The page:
We also have exposure to banks in underpenetrated markets such as India, Indonesia and Mexico.

Our allocations depend on bottom-up stock opportunities. In the sell-off this year we have added new names to the portfolio, many of which are exposed to rising wealth in the largest Asian markets, where we see not just sheer size, but also a faster
conversion of low-income workers to the middle class.

Wynn Macau and Wuliangye are examples of top-quality businesses we have followed for some time, and while the market worries about trade wars, we have been able to build positions at
attractive valuations.

Our patient approach and diligent fundamental research ensures we are ready and willing to push back against short-term market
fears to give our investors exposure to quality growing businesses at a reasonable price.

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Geoffrey Wong

Portfolio manager, UBS

Our analysis shows that as incomes increase in large economies such as China, consumption trends towards premium products and services increase at a faster pace.

Our exposure to high-end home appliances, luxury cars, premium cosmetics and liquor companies fits this theme. Similarly, we play that trend in India, particularly rural India, with exposure to Indian cars, banks and a national energy transmission company.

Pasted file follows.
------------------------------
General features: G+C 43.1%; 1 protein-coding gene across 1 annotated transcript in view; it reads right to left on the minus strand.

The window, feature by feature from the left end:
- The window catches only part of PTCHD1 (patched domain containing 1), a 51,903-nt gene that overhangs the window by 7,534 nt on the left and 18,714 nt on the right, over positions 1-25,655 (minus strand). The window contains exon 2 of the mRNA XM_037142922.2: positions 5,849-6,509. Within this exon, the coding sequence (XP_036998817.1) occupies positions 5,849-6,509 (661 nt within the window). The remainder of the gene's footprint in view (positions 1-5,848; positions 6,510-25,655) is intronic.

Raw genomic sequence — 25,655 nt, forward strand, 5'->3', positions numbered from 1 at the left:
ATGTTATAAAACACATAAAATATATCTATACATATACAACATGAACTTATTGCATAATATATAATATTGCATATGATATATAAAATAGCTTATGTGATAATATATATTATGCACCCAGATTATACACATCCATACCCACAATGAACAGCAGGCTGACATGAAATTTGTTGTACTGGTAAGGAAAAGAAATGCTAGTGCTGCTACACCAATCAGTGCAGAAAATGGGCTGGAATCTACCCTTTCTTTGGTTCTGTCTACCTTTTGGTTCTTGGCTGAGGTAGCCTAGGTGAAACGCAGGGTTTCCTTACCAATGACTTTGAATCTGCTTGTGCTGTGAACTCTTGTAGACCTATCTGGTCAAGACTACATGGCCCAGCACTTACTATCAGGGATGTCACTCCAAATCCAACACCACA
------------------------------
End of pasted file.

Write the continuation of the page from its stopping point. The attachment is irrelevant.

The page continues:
We have increased our exposure to China on a bottom-up basis.

We continue to focus on companies that benefit from long-term themes and the rebalancing of the economic structure toward a service-led economy, as opposed to the top-down noise of trade
concerns and deleveraging.

We believe the rebalancing of the economic structure in China will continue to provide investment opportunities, especially within service sectors such as e-commerce, e-payments, social media, education and insurance.

We also see attractive bottom-up opportunities in India. An indirect way to play the growing middle class is through banks — we find that a great way to address the positive emerging markets economic story is via a cheap source of stocks.

Many of the banks whose stocks our funds own also have idiosyncratic drivers, such as the structural underpenetration
of credit in Mexico, where quality banks should sustain double digit growth of credit over the foreseeable future.

We also like the long-term underpinning behind the healthcare sector. However, company valuations are rather high at the moment.

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Related Fund Managers

Ian Simmons
Ian Simmons
75/261 in Equity - Global Emerging Markets (Performance over 1 year) Average Total Return: -7.77%
Geoffrey Wong
Geoffrey Wong
18/214 in Equity - Global Emerging Markets (Performance over 3 years) Average Total Return: 34.53%
Rajiv Jain
Rajiv Jain
60/214 in Equity - Global Emerging Markets (Performance over 3 years) Average Total Return: 23.92%
Thomas Schaffner
Thomas Schaffner
4/114 in Equity - Asia Pacific Excluding Japan (Performance over 3 years) Average Total Return: 35.04%